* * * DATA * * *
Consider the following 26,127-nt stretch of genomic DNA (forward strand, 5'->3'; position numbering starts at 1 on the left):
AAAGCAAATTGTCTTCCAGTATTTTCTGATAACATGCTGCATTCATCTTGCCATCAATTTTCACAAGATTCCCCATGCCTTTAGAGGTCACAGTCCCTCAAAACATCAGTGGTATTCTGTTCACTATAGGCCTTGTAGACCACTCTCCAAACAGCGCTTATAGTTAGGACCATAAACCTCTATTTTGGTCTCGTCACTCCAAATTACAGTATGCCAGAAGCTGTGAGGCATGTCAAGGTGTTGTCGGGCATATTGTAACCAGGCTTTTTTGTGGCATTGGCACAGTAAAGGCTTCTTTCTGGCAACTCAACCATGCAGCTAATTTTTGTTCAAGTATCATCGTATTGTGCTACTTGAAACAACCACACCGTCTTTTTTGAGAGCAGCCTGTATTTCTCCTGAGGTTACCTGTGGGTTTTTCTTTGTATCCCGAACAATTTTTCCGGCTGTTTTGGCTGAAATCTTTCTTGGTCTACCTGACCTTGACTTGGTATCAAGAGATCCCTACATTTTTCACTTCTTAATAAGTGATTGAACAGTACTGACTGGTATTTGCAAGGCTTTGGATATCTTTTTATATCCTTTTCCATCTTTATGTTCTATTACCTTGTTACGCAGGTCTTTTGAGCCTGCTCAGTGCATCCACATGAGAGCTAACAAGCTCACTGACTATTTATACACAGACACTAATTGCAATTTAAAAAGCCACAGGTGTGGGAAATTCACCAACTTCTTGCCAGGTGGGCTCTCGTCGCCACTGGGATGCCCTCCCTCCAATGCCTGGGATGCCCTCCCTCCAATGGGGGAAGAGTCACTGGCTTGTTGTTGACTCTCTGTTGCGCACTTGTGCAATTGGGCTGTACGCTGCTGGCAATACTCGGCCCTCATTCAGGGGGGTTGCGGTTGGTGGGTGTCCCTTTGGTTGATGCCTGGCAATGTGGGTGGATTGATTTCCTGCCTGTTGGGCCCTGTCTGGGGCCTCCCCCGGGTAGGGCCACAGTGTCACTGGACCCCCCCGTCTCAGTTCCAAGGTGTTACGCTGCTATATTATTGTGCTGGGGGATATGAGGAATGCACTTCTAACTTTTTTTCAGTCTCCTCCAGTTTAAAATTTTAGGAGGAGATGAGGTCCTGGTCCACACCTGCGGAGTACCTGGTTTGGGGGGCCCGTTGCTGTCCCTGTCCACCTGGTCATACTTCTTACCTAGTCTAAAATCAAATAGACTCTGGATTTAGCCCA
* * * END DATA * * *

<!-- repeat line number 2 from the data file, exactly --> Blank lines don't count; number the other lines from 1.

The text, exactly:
AAAGCAAATTGTCTTCCAGTATTTTCTGATAACATGCTGCATTCATCTTGCCATCAATTTTCACAAGATTCCCCATGCCTTTAGAGGTCACAGTCCCTCAAAACATCAGTGGTATTCTGTTCACTATAGGCCTTGTAGACCACTCTCCAAACAGCGCTTATAGTTAGGACCATAAACCTCTATTTTGGTCTCGTCACTCCAAATTACAGTATGCCAGAAGCTGTGAGGCATGTCAAGGTGTTGTCGGGCATATTGTAACCAGGCTTTTTTGTGGCATTGGCACAGTAAAGGCTTCTTTCTGGCAACTCAACCATGCAGCTAATTTTTGTTCAAGTATCATCGTATTGTGCTACTTGAAACAACCACACCGTCTTTTTTGAGAGCAGCCTGTATTTCTCCTGAGGTTACCTGTGGGTTTTTCTTTGTATCCCGAACAATTTTTCCGGCTGTTTTGGCTGAAATCTTTCTTGGTCTACCTGACCTTGACTTGGTATCAAGAGATCCCTACATTTTTCACTTCTTAATAAGTGATTGAACAGTACTGACTGGTATTTGCAAGGCTTTGGATATCTTTTTATATCCTTTTCCATCTTTATGTTCTATTACCTTGTTACGCAGGTCTTTTGAGCCTGCTCAGTGCATCCACATGAGAGCTAACAAGCTCACTGACTATTTATACACAGACACTAATTGCAATTTAAAAAGCCACAGGTGTGGGAAATTCACCAACTTCTTGCCAGGTGGGCTCTCGTCGCCACTGGGATGCCCTCCCTCCAATGCCTGGGATGCCCTCCCTCCAATGGGGGAAGAGTCACTGGCTTGTTGTTGACTCTCTGTTGCGCACTTGTGCAATTGGGCTGTACGCTGCTGGCAATACTCGGCCCTCATTCAGGGGGGTTGCGGTTGGTGGGTGTCCCTTTGGTTGATGCCTGGCAATGTGGGTGGATTGATTTCCTGCCTGTTGGGCCCTGTCTGGGGCCTCCCCCGGGTAGGGCCACAGTGTCACTGGACCCCCCCGTCTCAGTTCCAAGGTGTTACGCTGCTATATTATTGTGCTGGGGGATATGAGGAATGCACTTCTAACTTTTTTTCAGTCTCCTCCAGTTTAAAATTTTAGGAGGAGATGAGGTCCTGGTCCACACCTGCGGAGTACCTGGTTTGGGGGGCCCGTTGCTGTCCCTGTCCACCTGGTCATACTTCTTACCTAGTCTAAAATCAAATAGACTCTGGATTTAGCCCA